Toilet Training Problems in Older Puppies or Adult Dogs

hese notes should be read in conjunction with those on toilet training young puppies.

  1. If an adult dog starts to urinate or defaecate indoors this may be due to a medical problem and you should arrange to have the dog examined by a veterinary surgeon.
  2. If the dog uses a particular place indoors: Deodorise the area (wash with biological washing powder solution then spray with surgical spirits). Allow him to visit the place only under strict supervision. If he shows signs of intending to urinate there again (e.g. sniffing) he should be distracted and taken outside.
  3. Territorial marking:
  4. This is characterised by small amounts of urine being deposited frequently to mark territory, especially if a strange person or dog comes into house. If these events can be anticipated then the dog should be kept out of the way, or kept under strict supervision. Castration may result in some improvement in this behaviour in about 50% of male dogs. An injection can be given which mimics the effects of castration for 3-4 weeks. This can be useful to judge if your dog’s inappropriate behaviour is likely to improve after castration.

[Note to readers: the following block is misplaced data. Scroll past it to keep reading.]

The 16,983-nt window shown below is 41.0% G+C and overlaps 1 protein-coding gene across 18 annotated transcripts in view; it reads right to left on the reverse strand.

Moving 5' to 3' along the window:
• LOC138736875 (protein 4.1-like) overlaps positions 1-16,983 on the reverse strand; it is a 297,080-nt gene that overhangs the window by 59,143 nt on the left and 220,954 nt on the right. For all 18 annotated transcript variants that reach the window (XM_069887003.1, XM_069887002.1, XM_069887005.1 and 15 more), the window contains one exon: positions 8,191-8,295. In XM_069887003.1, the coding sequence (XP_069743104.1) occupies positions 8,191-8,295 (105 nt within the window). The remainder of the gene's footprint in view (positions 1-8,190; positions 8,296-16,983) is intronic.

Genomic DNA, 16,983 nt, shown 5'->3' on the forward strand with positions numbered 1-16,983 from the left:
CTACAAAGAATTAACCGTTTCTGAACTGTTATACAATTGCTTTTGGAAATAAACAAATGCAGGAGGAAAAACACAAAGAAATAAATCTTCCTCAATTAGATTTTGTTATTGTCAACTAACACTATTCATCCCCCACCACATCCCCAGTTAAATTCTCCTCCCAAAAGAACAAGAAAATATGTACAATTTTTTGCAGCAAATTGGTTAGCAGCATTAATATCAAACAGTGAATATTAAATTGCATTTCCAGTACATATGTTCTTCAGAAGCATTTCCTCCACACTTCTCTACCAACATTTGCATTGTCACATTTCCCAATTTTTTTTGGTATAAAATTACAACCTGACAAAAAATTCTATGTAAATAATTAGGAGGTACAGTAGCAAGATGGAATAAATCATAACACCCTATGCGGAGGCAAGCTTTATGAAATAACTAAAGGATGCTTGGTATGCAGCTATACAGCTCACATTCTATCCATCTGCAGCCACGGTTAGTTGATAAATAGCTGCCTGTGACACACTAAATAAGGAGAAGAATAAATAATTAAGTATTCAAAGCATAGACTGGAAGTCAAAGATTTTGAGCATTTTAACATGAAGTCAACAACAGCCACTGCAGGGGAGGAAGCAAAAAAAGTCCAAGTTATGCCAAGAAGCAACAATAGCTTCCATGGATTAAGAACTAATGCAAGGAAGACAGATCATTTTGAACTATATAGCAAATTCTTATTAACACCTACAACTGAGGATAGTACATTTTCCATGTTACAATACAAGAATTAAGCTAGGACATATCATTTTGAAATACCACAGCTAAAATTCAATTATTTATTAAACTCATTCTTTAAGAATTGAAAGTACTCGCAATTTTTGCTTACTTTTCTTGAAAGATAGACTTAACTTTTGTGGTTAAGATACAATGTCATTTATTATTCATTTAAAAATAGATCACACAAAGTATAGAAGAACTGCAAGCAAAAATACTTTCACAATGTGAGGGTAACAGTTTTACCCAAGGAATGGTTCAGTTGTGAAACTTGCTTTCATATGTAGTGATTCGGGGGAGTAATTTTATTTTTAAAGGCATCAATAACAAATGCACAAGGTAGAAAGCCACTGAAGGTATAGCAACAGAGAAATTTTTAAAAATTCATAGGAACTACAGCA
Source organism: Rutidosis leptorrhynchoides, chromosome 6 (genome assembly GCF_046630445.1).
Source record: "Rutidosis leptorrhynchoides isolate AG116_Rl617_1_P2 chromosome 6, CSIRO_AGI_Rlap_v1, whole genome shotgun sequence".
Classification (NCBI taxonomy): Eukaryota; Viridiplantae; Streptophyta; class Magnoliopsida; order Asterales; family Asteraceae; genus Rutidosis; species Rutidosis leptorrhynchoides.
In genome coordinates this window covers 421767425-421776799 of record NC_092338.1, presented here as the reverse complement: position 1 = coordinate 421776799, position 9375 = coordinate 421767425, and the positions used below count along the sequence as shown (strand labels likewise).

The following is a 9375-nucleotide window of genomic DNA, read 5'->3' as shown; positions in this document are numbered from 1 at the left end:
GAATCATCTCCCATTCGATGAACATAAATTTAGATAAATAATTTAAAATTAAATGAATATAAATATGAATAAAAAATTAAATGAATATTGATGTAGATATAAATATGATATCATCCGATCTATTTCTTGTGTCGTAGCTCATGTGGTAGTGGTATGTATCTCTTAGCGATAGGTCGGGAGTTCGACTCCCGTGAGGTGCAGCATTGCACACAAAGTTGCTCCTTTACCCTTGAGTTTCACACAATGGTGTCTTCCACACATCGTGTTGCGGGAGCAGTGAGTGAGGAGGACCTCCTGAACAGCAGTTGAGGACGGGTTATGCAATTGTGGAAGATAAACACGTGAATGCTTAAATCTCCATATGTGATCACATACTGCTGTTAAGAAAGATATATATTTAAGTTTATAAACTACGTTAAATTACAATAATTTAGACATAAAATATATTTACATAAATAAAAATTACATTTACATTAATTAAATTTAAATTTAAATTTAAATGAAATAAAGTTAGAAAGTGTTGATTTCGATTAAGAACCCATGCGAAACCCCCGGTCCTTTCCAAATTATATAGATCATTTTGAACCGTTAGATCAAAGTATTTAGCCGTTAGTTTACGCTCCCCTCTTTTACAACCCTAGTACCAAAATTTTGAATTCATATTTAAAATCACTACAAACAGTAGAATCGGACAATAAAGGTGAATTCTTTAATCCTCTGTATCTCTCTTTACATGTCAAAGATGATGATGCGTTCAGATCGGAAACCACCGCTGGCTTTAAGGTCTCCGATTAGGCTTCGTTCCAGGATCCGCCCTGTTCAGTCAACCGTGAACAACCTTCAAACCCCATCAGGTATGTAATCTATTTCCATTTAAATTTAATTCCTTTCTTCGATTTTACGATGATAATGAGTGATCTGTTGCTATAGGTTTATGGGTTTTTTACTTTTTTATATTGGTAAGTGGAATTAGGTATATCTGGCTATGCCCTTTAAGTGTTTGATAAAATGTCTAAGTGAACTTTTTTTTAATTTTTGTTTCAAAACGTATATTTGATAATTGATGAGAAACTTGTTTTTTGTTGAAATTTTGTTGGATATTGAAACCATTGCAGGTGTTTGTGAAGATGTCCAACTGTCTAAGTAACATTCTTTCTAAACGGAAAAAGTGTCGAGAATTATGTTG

5. If your dog goes to the toilet indoors only when left on his own this could be a sign of separation anxiety. If there are other signs of destructive behaviour or if he barks and cries when left alone then the toilet problem should be considered as an expression of separation anxiety rather than as a problem with toilet training per se.
  6. Messing at night: Do not feed the dog for a few hours before bedtime. Take the dog out last thing before retiring.
  7. If caused by anxiety at being separated from owner it may help to allow the dog upstairs, or to come down to him during the night

Punishment is likely to make matters worse.

Again, if an older dog starts to have difficulty getting through the night without needing to pee then you should seek the advice of your vet as there may be an underlying medical problem.